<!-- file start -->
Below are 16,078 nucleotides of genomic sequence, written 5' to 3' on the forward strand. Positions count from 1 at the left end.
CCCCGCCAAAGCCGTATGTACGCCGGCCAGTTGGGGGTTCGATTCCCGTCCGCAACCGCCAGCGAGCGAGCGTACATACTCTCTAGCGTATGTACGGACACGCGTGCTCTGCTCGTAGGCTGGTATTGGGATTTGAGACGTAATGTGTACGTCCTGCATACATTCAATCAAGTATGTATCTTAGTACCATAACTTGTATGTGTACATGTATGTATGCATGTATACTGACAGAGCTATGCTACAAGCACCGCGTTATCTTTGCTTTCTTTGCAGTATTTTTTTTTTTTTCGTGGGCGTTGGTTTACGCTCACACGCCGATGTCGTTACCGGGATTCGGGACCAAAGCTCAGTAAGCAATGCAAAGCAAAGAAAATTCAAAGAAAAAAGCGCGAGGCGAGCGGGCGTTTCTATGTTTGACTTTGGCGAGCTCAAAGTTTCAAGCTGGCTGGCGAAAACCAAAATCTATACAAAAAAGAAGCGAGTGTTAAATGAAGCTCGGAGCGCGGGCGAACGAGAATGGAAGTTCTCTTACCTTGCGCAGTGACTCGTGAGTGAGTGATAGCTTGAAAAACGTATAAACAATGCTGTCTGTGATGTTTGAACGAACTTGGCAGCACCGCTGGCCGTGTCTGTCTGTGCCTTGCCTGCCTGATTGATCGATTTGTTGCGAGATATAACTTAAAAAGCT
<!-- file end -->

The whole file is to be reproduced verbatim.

Below are 16,078 nucleotides of genomic sequence, written 5' to 3' on the forward strand. Positions count from 1 at the left end.
CCCCGCCAAAGCCGTATGTACGCCGGCCAGTTGGGGGTTCGATTCCCGTCCGCAACCGCCAGCGAGCGAGCGTACATACTCTCTAGCGTATGTACGGACACGCGTGCTCTGCTCGTAGGCTGGTATTGGGATTTGAGACGTAATGTGTACGTCCTGCATACATTCAATCAAGTATGTATCTTAGTACCATAACTTGTATGTGTACATGTATGTATGCATGTATACTGACAGAGCTATGCTACAAGCACCGCGTTATCTTTGCTTTCTTTGCAGTATTTTTTTTTTTTTCGTGGGCGTTGGTTTACGCTCACACGCCGATGTCGTTACCGGGATTCGGGACCAAAGCTCAGTAAGCAATGCAAAGCAAAGAAAATTCAAAGAAAAAAGCGCGAGGCGAGCGGGCGTTTCTATGTTTGACTTTGGCGAGCTCAAAGTTTCAAGCTGGCTGGCGAAAACCAAAATCTATACAAAAAAGAAGCGAGTGTTAAATGAAGCTCGGAGCGCGGGCGAACGAGAATGGAAGTTCTCTTACCTTGCGCAGTGACTCGTGAGTGAGTGATAGCTTGAAAAACGTATAAACAATGCTGTCTGTGATGTTTGAACGAACTTGGCAGCACCGCTGGCCGTGTCTGTCTGTGCCTTGCCTGCCTGATTGATCGATTTGTTGCGAGATATAACTTAAAAAGCT